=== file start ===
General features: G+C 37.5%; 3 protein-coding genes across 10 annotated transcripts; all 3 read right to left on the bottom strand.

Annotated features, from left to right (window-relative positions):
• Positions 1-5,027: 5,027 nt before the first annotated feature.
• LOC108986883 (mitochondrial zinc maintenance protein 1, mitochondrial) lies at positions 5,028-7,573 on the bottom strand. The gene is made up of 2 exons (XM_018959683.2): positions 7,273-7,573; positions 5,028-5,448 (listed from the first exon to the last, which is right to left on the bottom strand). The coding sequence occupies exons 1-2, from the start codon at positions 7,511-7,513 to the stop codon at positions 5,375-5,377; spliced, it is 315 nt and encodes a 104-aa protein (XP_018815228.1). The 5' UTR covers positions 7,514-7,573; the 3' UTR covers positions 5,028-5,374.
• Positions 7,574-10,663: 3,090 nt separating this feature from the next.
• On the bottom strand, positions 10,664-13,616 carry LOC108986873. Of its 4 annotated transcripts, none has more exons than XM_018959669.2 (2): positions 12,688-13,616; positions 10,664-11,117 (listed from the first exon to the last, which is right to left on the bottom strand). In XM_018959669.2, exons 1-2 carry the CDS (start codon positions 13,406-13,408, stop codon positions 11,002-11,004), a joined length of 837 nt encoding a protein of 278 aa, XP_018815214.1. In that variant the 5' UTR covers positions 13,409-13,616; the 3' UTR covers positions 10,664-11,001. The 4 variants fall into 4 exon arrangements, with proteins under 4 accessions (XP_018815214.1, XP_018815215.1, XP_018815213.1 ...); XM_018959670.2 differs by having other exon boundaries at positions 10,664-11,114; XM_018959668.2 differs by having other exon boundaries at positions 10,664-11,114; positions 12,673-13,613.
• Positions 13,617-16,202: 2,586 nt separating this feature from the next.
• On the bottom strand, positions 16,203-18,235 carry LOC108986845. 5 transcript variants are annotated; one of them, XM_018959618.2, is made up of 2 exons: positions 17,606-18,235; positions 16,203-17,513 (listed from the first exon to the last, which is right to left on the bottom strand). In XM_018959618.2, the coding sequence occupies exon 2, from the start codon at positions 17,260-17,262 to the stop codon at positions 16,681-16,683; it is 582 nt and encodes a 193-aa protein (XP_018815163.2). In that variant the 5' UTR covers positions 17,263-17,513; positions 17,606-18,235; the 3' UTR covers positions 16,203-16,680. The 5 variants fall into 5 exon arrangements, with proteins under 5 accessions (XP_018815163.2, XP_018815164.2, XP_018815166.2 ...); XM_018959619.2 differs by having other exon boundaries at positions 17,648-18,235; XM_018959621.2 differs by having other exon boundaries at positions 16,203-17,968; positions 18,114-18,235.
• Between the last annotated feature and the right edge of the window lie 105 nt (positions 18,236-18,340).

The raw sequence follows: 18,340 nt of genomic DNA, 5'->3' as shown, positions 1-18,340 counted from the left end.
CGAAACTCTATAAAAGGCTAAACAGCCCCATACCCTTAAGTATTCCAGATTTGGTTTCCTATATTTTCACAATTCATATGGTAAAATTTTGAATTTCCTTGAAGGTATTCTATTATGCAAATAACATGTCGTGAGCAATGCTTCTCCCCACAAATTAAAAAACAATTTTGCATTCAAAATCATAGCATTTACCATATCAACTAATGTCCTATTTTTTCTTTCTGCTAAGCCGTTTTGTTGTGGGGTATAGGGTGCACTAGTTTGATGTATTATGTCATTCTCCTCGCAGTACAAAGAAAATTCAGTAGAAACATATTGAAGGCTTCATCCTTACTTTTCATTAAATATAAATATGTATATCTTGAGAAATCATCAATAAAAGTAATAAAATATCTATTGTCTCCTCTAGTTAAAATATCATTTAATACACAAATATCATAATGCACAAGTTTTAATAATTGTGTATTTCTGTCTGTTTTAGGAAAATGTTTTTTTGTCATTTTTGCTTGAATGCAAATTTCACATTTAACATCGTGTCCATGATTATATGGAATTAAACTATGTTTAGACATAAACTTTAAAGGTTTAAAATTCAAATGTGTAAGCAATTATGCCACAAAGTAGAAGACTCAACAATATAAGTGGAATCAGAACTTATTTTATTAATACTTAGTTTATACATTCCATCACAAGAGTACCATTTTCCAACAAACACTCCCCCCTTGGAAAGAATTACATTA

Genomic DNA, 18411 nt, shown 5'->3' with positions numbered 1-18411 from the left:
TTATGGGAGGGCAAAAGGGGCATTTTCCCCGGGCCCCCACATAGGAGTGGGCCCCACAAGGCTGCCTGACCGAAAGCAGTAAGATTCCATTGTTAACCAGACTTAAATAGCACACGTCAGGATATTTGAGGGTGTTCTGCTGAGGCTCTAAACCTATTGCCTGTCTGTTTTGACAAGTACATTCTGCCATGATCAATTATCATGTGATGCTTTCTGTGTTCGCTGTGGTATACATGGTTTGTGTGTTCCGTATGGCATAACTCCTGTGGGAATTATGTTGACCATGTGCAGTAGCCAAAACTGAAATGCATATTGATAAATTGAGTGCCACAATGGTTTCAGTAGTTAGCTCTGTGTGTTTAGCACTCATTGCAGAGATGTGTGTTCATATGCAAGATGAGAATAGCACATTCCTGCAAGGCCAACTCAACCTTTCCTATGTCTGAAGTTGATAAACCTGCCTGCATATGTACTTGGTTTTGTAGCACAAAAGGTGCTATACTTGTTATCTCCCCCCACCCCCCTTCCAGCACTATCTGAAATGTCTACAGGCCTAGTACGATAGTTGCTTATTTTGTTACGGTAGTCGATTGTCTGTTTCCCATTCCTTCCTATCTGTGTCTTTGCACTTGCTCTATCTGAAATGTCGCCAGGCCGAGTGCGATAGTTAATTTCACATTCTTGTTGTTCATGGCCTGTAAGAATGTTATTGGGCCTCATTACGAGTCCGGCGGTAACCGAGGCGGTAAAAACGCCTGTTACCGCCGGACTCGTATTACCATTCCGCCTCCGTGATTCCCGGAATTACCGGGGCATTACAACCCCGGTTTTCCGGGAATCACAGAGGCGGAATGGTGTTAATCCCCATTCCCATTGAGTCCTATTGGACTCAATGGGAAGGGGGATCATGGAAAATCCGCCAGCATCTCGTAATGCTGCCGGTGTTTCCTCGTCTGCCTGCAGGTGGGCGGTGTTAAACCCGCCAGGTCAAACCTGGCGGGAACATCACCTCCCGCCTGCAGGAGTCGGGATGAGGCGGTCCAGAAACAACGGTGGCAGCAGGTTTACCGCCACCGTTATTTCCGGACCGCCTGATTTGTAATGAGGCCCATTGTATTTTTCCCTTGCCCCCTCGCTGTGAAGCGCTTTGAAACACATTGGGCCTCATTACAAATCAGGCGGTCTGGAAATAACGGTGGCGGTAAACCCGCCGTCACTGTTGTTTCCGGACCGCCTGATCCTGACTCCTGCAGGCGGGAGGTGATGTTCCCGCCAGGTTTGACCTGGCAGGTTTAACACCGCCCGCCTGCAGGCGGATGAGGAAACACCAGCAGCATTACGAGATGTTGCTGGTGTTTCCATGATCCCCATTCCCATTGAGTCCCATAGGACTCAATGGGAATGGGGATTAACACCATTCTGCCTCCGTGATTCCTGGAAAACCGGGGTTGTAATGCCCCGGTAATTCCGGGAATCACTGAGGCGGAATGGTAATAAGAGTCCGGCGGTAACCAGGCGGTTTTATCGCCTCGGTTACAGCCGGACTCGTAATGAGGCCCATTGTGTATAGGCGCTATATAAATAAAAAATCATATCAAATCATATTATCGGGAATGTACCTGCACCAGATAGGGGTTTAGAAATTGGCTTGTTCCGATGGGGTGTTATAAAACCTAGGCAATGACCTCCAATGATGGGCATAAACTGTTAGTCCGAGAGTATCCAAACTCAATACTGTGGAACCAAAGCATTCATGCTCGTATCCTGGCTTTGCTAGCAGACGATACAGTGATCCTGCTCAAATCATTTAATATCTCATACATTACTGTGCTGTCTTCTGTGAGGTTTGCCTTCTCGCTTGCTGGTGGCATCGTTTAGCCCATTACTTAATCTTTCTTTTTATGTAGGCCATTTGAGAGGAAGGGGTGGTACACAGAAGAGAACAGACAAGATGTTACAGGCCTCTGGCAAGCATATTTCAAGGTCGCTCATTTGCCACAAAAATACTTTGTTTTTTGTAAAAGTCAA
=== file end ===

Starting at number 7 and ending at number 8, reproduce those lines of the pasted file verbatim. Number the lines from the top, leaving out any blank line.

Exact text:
• Positions 13,617-16,202: 2,586 nt separating this feature from the next.
• On the bottom strand, positions 16,203-18,235 carry LOC108986845. 5 transcript variants are annotated; one of them, XM_018959618.2, is made up of 2 exons: positions 17,606-18,235; positions 16,203-17,513 (listed from the first exon to the last, which is right to left on the bottom strand). In XM_018959618.2, the coding sequence occupies exon 2, from the start codon at positions 17,260-17,262 to the stop codon at positions 16,681-16,683; it is 582 nt and encodes a 193-aa protein (XP_018815163.2). In that variant the 5' UTR covers positions 17,263-17,513; positions 17,606-18,235; the 3' UTR covers positions 16,203-16,680. The 5 variants fall into 5 exon arrangements, with proteins under 5 accessions (XP_018815163.2, XP_018815164.2, XP_018815166.2 ...); XM_018959619.2 differs by having other exon boundaries at positions 17,648-18,235; XM_018959621.2 differs by having other exon boundaries at positions 16,203-17,968; positions 18,114-18,235.